Geyser mentioned that K&N is oiled and Injen is not...incorrect. They are both oiled. The AEM dryflow filter is the only filter that's not oiled, but I don't know if the AEM intake comes with an oiled filter or the dryflow. That's off topic though as you aren't asking about AEM. A lot of people who go with SRI recommend upgrading to the AEM dryflow filter so you don't risk getting oil on your MAF sensor, but I don't think too many people have had problems with that.
 

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the k&n says its a cai because, if its the one im thinking of, you can switch it between cai and sri. they show the sri on the pic because its easier to display. but if you read it they call it a full cai i believe.all it means is you can switch it easily.
im almost 100% sure thats the Injen one youre talking about. its a complete cold air so it can change between a SRI and CAI. the K&N cant do that, at least im not aware that in can....
 

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im almost 100% sure thats the Injen one youre talking about. its a complete cold air so it can change between a SRI and CAI. the K&N cant do that, at least im not aware that in can....
yeah your right bro. my bad lol. it is the injen. good catch.
 

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Let me make sure I'm understand this cirrectly... the SRI will give more power @ lower a lower speed/rpm range and more kick in the acceleration, the CAI will give more @ higher speed/rpm ranges? So, for someone who doesn't go over 80 and really wants better acceleration the SRI is it, yes?
thats exactly why im going w a SRI. i hear more it has a bit more noise too
 

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SRI is lower RPM power and better throttle response. CAI is more overall hp and the power is more dominant in the higher RPM range. It really doesn't have anything to do with speed, just what RPM range you are in.

K&N is called CAI strictly because of the heat shield. I don't know how well it works (the heat shield that is). I was going to get the K&N, but I got a used Injen for really cheap. I had the Injen as SRI for a couple weeks, now I have it as a CAI. You can definitely tell the difference between having it one way and the other. I was able to chirp the tires a little more with SRI as I had some more power from the get go, but I didn't care for how loud the intake was. Overall I like the sound better with it as a CAI. There is a decent amount of power on the top end as well. Nothing absurd as all I have is the intake right now.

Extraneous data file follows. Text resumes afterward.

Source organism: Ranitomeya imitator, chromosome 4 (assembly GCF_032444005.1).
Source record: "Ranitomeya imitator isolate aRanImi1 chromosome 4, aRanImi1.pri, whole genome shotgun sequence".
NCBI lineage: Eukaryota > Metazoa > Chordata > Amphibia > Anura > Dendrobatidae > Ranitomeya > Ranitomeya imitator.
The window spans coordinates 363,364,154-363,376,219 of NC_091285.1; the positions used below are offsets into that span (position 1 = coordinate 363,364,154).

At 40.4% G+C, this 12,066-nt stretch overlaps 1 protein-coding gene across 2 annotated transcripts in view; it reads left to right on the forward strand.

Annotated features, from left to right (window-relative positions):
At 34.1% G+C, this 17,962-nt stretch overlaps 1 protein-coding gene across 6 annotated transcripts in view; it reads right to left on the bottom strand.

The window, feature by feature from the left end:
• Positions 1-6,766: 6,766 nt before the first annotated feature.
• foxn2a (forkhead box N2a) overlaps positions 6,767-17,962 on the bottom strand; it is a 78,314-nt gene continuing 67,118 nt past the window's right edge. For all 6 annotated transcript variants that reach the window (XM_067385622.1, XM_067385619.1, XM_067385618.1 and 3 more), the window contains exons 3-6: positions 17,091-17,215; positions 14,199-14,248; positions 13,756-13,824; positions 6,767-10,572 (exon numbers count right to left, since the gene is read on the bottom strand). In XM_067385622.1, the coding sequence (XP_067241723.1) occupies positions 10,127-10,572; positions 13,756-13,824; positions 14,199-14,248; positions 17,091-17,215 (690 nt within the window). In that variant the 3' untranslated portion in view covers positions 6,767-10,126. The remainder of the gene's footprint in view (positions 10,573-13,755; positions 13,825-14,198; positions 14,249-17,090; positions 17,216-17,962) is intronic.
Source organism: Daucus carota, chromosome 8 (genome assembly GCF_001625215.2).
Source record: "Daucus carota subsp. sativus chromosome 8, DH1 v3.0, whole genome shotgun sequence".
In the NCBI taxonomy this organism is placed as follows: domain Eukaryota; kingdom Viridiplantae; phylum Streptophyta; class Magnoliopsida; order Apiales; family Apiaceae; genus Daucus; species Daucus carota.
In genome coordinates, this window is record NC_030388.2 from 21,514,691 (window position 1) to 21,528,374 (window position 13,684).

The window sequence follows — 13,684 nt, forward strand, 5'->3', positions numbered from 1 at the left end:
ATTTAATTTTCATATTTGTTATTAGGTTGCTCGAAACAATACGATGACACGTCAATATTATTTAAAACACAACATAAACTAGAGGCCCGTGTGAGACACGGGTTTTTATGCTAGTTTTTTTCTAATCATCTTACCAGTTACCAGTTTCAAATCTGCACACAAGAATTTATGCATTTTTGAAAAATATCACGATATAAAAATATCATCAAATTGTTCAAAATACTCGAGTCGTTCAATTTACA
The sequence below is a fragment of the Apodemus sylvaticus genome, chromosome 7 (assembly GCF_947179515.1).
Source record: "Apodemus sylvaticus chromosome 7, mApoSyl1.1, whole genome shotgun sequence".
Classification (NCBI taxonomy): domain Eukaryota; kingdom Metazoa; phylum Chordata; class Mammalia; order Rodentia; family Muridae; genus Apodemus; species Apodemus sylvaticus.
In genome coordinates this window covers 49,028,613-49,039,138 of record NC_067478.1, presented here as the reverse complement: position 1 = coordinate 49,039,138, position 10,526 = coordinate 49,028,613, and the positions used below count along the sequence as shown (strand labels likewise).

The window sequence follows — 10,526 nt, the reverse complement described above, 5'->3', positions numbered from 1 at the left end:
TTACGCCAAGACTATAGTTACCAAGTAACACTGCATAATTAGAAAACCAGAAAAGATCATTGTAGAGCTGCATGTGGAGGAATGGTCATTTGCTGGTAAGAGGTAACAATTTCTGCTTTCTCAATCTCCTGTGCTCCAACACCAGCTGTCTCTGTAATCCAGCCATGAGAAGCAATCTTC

Get whichever one you want. They are equally nice.

Geyser mentioned that K&N is oiled and Injen is not...incorrect. They are both oiled. The AEM dryflow filter is the only filter that's not oiled, but I don't know if the AEM intake comes with an oiled filter or the dryflow. That's off topic though as you aren't asking about AEM. A lot of people who go with SRI recommend upgrading to the AEM dryflow filter so you don't risk getting oil on your MAF sensor, but I don't think too many people have had problems with that.
dern my bad. damn injen site must lied or something...or i didnt read it, i dunno
 

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Discussion Starter · #18 ·
thats exactly why im going w a SRI. i hear more it has a bit more noise too
Yeah, I'm liking the Typhoon. As for the sound, I found somes youtube vids of Balts with intakes. I listened to each of them, and the Injen sounds like an R/C toy to me. The Ty is nice and throaty. I think I'll pair that with the Tsudo exhaust. Yeeeaaah....
YouTube - Cobalt SS 2.4L K&N Tycoon Short ram

dern my bad. damn injen site must lied or something...or i didnt read it, i dunno
I think they're making a dry one now, not sure, I don't have my laptop, so I don't have my links. I believe the standard with the intake is oiled, though.
 

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I think they're making a dry one now, not sure, I don't have my laptop, so I don't have my links. I believe the standard with the intake is oiled, though.[/QUOTE]

ya i mean i coulda sworn they had a dry filtered one...thats why i was actually looking at it. but i just looked it up and they have the wet ones too
 

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Sorry, I wasn't aware that they may have one now. The Injen I own is oiled though. I only knew of AEM having the dryflow, however since I now picked and own my intake, I haven't looked at anything new coming out.